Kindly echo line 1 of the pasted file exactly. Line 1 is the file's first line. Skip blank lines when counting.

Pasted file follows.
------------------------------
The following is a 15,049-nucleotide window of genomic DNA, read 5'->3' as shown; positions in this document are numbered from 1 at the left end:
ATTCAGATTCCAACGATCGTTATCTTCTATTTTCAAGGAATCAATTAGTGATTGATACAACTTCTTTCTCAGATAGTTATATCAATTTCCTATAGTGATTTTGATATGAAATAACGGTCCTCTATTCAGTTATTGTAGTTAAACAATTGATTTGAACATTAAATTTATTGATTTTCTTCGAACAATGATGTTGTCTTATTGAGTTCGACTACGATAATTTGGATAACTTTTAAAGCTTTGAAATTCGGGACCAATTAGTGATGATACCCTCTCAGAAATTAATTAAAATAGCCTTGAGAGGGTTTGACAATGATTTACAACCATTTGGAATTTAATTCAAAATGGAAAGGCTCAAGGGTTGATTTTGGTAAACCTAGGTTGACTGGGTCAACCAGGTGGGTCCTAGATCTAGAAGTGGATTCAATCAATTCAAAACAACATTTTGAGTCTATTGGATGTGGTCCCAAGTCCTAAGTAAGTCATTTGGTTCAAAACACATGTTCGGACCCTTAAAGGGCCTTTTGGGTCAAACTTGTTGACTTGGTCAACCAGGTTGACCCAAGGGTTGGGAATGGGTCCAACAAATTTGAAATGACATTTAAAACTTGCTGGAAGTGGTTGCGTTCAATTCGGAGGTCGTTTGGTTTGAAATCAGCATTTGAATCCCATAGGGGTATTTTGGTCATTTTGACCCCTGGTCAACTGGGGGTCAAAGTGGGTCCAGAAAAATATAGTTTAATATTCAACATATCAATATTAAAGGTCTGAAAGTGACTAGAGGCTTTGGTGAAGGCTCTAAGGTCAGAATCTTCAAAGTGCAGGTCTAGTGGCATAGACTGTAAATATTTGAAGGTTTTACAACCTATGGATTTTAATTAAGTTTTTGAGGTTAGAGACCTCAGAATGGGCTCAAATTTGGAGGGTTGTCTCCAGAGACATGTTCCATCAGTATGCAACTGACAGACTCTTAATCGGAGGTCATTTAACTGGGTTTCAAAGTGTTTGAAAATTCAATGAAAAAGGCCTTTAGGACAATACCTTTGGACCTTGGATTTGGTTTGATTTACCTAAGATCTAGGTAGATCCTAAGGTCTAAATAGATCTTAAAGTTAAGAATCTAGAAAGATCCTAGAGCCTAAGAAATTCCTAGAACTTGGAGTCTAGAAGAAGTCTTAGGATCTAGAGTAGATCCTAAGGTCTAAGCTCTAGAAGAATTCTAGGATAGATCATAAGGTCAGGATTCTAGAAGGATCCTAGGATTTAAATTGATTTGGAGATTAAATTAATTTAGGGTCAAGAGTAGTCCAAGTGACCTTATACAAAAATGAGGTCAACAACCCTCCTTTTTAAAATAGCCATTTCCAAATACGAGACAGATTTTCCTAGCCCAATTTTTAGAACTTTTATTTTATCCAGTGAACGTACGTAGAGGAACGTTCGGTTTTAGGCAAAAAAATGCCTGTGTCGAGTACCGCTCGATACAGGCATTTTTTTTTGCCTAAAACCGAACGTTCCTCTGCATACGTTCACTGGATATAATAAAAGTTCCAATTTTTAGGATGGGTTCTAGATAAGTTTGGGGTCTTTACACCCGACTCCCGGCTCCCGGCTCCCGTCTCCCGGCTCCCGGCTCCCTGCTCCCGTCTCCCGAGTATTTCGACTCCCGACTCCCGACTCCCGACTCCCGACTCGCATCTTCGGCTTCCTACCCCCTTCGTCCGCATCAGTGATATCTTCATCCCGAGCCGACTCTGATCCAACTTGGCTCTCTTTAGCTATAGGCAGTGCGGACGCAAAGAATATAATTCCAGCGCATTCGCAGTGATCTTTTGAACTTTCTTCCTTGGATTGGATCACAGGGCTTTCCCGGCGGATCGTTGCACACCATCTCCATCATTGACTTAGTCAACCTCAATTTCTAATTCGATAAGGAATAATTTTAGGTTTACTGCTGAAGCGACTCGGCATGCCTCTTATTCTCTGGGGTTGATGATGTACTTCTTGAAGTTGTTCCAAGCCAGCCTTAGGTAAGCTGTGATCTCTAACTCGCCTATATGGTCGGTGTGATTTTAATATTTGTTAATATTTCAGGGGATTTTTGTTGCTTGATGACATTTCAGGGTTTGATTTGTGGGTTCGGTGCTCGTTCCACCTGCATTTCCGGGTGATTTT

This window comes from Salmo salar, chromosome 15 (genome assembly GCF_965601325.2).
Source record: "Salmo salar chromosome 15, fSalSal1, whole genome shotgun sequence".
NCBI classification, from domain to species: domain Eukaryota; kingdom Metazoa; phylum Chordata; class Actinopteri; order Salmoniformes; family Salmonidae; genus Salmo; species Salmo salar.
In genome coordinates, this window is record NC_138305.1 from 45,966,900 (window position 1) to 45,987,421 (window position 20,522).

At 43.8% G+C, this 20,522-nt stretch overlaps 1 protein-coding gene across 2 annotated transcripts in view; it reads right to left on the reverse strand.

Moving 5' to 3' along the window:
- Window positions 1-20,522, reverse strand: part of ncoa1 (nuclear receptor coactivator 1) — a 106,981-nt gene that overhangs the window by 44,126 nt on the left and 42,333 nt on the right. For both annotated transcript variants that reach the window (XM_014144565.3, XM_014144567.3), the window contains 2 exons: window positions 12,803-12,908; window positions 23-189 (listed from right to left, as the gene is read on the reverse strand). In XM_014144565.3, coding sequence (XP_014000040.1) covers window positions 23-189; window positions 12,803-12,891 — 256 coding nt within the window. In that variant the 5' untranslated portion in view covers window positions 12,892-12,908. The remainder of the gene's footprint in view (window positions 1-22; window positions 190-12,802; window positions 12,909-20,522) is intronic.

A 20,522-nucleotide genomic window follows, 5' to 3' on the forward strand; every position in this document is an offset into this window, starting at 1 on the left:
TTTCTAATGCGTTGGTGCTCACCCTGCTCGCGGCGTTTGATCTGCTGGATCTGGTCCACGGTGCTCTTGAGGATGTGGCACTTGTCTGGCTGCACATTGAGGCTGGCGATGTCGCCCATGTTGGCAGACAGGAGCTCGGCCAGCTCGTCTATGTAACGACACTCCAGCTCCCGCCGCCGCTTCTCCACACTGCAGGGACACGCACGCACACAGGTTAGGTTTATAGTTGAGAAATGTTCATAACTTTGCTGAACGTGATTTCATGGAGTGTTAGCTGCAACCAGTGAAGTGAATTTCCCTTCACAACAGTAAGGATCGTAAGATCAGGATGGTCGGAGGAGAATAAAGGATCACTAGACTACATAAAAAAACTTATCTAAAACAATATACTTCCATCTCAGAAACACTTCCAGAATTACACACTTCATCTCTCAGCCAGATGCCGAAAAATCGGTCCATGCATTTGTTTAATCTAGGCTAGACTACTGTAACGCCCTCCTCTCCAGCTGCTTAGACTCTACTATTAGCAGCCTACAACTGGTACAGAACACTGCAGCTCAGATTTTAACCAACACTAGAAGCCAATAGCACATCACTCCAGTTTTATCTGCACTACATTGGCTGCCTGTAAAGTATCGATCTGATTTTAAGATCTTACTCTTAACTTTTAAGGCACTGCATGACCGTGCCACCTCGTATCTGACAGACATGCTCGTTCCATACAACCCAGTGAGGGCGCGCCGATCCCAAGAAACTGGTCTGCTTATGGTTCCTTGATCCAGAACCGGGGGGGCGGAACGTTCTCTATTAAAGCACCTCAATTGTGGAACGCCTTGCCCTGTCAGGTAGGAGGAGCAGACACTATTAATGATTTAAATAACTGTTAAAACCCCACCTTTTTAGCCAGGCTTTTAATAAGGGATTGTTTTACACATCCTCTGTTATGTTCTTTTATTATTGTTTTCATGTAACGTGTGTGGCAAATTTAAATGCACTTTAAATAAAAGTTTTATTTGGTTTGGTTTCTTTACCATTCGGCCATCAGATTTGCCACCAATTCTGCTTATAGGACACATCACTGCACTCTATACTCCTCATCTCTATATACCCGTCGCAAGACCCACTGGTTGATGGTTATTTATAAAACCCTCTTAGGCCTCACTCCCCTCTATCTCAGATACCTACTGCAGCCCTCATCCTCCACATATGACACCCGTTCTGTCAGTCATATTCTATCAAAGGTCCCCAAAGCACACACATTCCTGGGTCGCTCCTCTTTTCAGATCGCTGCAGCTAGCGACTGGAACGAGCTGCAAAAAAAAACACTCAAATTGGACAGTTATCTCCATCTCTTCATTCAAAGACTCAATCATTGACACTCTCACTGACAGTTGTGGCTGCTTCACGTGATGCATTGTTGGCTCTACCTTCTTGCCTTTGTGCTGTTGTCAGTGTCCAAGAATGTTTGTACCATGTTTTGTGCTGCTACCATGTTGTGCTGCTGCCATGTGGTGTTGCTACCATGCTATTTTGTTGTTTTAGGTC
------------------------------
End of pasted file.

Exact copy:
The following is a 15,049-nucleotide window of genomic DNA, read 5'->3' as shown; positions in this document are numbered from 1 at the left end: